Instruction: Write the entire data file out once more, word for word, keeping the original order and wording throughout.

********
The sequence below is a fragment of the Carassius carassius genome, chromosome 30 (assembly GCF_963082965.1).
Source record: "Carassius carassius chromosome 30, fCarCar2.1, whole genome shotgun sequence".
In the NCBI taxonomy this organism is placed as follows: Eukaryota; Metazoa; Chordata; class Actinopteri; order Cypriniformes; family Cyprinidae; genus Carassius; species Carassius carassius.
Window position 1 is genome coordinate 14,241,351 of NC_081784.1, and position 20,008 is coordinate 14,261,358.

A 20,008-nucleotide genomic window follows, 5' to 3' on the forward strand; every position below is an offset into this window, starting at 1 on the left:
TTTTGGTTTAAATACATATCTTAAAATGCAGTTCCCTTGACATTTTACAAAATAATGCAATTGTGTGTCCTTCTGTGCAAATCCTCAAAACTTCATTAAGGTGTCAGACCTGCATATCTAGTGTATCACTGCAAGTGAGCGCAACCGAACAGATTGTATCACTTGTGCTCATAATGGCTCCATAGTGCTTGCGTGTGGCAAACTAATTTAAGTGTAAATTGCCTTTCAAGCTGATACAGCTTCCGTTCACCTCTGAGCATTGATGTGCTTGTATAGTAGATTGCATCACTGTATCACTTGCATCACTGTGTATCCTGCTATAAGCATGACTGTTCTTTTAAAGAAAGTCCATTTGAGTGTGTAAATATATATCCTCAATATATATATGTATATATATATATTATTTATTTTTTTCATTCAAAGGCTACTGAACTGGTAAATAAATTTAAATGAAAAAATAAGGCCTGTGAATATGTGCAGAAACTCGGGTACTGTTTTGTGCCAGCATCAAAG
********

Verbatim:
The sequence below is a fragment of the Carassius carassius genome, chromosome 30 (assembly GCF_963082965.1).
Source record: "Carassius carassius chromosome 30, fCarCar2.1, whole genome shotgun sequence".
In the NCBI taxonomy this organism is placed as follows: Eukaryota; Metazoa; Chordata; class Actinopteri; order Cypriniformes; family Cyprinidae; genus Carassius; species Carassius carassius.
Window position 1 is genome coordinate 14,241,351 of NC_081784.1, and position 20,008 is coordinate 14,261,358.

A 20,008-nucleotide genomic window follows, 5' to 3' on the forward strand; every position below is an offset into this window, starting at 1 on the left:
TTTTGGTTTAAATACATATCTTAAAATGCAGTTCCCTTGACATTTTACAAAATAATGCAATTGTGTGTCCTTCTGTGCAAATCCTCAAAACTTCATTAAGGTGTCAGACCTGCATATCTAGTGTATCACTGCAAGTGAGCGCAACCGAACAGATTGTATCACTTGTGCTCATAATGGCTCCATAGTGCTTGCGTGTGGCAAACTAATTTAAGTGTAAATTGCCTTTCAAGCTGATACAGCTTCCGTTCACCTCTGAGCATTGATGTGCTTGTATAGTAGATTGCATCACTGTATCACTTGCATCACTGTGTATCCTGCTATAAGCATGACTGTTCTTTTAAAGAAAGTCCATTTGAGTGTGTAAATATATATCCTCAATATATATATGTATATATATATATTATTTATTTTTTTCATTCAAAGGCTACTGAACTGGTAAATAAATTTAAATGAAAAAATAAGGCCTGTGAATATGTGCAGAAACTCGGGTACTGTTTTGTGCCAGCATCAAAG